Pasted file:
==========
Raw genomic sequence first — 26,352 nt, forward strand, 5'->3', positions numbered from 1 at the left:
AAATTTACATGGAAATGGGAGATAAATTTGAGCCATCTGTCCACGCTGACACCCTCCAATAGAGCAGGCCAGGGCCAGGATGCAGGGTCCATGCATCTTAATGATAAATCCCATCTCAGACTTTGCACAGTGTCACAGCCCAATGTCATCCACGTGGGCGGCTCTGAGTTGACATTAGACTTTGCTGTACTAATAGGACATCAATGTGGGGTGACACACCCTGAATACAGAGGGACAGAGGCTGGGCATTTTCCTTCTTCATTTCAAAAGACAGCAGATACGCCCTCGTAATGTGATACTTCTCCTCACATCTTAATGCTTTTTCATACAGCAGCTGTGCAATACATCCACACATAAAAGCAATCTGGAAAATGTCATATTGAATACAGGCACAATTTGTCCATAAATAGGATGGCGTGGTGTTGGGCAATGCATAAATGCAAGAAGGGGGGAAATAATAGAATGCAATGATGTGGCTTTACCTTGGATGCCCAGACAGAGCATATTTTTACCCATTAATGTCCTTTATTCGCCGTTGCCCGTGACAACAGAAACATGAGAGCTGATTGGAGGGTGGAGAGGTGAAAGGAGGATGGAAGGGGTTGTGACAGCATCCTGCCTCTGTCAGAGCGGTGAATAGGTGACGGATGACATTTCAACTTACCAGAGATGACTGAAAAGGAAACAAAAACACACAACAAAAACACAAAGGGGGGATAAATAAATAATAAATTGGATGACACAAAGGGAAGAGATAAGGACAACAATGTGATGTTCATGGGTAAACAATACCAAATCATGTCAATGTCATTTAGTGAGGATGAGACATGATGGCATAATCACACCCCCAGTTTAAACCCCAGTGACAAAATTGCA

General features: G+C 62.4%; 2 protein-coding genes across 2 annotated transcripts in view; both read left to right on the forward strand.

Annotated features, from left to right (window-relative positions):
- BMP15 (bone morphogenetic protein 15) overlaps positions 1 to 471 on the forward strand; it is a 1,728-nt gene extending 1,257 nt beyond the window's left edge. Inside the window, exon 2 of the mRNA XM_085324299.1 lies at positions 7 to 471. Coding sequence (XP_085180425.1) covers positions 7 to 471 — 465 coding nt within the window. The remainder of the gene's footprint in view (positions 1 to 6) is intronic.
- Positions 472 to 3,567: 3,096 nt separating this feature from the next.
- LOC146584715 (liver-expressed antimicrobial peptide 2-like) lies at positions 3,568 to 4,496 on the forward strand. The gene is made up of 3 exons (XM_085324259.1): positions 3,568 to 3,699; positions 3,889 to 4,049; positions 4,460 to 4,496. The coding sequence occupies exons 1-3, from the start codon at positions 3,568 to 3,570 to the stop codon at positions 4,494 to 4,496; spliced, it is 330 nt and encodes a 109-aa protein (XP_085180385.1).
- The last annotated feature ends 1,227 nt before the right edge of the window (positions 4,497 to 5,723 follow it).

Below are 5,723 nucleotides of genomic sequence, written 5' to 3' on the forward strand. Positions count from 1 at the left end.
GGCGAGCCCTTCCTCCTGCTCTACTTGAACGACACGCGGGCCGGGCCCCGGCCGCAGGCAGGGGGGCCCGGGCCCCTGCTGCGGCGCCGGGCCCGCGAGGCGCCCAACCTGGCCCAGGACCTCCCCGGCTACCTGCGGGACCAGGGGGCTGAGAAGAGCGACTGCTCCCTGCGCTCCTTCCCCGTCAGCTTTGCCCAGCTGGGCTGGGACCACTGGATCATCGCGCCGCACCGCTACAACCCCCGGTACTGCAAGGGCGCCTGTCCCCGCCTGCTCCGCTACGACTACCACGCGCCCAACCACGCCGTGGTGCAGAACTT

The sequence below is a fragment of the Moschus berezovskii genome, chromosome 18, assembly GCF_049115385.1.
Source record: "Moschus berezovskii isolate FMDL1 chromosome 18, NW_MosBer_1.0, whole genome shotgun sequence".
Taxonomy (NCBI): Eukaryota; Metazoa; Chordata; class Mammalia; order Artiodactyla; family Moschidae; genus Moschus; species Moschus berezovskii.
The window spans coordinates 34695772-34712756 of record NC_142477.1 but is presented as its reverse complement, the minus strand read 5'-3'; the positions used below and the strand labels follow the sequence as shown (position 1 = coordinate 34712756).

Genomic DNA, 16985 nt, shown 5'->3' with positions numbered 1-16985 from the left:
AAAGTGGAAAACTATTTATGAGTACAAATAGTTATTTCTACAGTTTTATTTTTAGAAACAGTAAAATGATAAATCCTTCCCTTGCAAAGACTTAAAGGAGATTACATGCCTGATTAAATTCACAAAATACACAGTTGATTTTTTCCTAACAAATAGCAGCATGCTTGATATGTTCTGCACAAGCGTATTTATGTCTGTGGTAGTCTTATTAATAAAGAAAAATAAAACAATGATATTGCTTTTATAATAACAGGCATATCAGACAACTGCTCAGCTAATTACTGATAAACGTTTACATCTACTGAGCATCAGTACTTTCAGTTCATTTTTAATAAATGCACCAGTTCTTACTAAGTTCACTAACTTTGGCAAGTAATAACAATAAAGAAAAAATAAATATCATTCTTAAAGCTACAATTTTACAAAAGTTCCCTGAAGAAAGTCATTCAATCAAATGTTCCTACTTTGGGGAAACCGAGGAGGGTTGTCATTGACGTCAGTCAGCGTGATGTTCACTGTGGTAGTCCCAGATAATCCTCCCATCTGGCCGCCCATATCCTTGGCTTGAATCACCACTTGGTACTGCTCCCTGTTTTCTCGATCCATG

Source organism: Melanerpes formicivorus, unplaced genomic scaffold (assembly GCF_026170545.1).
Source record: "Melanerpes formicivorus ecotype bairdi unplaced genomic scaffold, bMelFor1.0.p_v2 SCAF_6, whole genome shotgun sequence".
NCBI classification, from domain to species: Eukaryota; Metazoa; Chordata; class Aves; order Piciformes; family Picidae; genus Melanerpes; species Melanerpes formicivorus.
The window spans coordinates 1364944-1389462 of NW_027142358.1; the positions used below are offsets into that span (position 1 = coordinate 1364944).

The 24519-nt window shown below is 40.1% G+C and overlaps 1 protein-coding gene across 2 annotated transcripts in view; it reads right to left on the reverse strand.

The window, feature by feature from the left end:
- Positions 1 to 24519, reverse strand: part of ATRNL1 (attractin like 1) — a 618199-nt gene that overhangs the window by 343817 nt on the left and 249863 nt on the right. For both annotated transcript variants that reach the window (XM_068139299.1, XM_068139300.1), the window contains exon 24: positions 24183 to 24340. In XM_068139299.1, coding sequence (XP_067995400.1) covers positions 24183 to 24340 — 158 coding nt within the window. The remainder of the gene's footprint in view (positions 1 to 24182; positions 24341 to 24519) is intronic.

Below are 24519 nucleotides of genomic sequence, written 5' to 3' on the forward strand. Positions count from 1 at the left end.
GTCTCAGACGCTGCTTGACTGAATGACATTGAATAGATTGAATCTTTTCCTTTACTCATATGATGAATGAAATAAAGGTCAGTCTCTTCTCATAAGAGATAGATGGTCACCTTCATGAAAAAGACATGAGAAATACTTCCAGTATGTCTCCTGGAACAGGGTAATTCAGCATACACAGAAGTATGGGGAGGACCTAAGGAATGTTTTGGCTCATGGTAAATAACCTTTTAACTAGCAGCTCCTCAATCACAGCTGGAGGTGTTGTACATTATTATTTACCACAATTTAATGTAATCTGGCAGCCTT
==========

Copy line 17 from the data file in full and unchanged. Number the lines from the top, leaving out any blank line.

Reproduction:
Source organism: Melanerpes formicivorus, unplaced genomic scaffold (assembly GCF_026170545.1).